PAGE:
I’ve described Fuuka as a romantic comedy most of the time but when I really thought about it, is Fuuka a romantic comedy? Certainly we have a main guy and a girl and early on they met under poor circumstances (generic and contrived though they might have been) and formed a false impression of each other. But that was cleared up nearly immediately and soon after they went on a kind of date and then they went to the concert together. The fight between them in episode 4 wasn’t used for comedic effect and didn’t advance their relationship so is this story actually a romantic comedy? Or do the romantic comedy elements just kind of give this anime some vague shaping and framework upon which it is…


Well, what is Fuuka trying to do?

Is it about Fuuka finding herself through this starting a band idea? It might be. That may be where it goes given after the fight in episode 4 it has given every indication it wants to head down the club/band route. But where does that leave Yuu?

See, while the anime is called Fuuka, Yuu was the one we were seeing events through the eyes of. And if the story is about Fuuka finding herself through the band what is Yuu doing other than learning to play bass?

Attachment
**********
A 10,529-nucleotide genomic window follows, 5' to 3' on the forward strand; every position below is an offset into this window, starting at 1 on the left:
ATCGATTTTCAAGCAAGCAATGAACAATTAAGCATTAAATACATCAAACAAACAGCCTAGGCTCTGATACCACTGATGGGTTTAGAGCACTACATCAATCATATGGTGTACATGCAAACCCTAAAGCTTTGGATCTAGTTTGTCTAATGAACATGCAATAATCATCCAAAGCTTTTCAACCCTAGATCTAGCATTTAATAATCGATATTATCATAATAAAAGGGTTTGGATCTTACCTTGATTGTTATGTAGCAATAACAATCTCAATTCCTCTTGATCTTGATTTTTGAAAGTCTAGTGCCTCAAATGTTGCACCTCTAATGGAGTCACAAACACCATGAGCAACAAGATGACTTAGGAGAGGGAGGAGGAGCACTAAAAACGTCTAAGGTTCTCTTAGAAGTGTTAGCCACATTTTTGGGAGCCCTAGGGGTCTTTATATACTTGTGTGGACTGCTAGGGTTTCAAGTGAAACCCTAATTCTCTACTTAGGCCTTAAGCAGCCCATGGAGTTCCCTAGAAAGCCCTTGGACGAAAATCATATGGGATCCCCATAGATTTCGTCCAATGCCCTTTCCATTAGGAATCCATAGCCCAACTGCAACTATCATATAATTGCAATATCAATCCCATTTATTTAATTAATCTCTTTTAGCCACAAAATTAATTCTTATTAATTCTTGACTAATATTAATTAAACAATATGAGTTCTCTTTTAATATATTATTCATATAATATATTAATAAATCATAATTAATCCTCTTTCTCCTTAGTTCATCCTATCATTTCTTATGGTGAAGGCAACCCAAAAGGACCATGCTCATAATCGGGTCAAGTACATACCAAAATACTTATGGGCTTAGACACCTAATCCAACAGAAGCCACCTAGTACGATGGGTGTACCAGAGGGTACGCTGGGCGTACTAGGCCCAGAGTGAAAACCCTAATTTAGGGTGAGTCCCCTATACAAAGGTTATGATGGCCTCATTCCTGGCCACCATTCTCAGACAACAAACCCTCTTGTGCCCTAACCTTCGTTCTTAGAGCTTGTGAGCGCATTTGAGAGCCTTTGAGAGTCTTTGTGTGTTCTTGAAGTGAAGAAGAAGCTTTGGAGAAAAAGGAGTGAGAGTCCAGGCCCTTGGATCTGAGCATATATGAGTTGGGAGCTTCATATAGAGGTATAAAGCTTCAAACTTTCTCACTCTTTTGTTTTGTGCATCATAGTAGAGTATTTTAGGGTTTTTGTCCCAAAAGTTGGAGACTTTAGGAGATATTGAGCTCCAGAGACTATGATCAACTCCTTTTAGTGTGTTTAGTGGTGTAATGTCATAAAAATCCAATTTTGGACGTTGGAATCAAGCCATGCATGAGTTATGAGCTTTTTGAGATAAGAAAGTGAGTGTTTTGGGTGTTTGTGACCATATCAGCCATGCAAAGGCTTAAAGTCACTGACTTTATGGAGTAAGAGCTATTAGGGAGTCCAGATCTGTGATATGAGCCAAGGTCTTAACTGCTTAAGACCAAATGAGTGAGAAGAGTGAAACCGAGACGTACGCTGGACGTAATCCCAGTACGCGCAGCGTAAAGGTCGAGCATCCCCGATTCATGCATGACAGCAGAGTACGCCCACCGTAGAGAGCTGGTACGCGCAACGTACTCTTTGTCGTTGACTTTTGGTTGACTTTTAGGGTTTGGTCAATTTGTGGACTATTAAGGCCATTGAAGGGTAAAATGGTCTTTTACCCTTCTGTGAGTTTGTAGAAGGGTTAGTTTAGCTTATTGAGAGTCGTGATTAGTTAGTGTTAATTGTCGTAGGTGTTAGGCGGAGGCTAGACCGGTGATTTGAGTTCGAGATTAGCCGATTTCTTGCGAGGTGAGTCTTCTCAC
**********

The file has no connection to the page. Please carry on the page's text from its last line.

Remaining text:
And why did we need a random beach episode at all if the story was going to focus on the band? There seems no reason for this episode to exist because we could have got to much the same point by staying at school and just having idol girl come visit Yuu on her day off. According to MAL there’s 12 episodes so at episode 5 shouldn’t we know what the point of the show is and should they really waste large chunks of episodes?

As far as I can tell, Fuuka is following Yuu (the anime, not the girl but she’s doing a bit of following too). That could make this a slice of life but if so I’m not really sure what the point of any of what we’ve seen might be.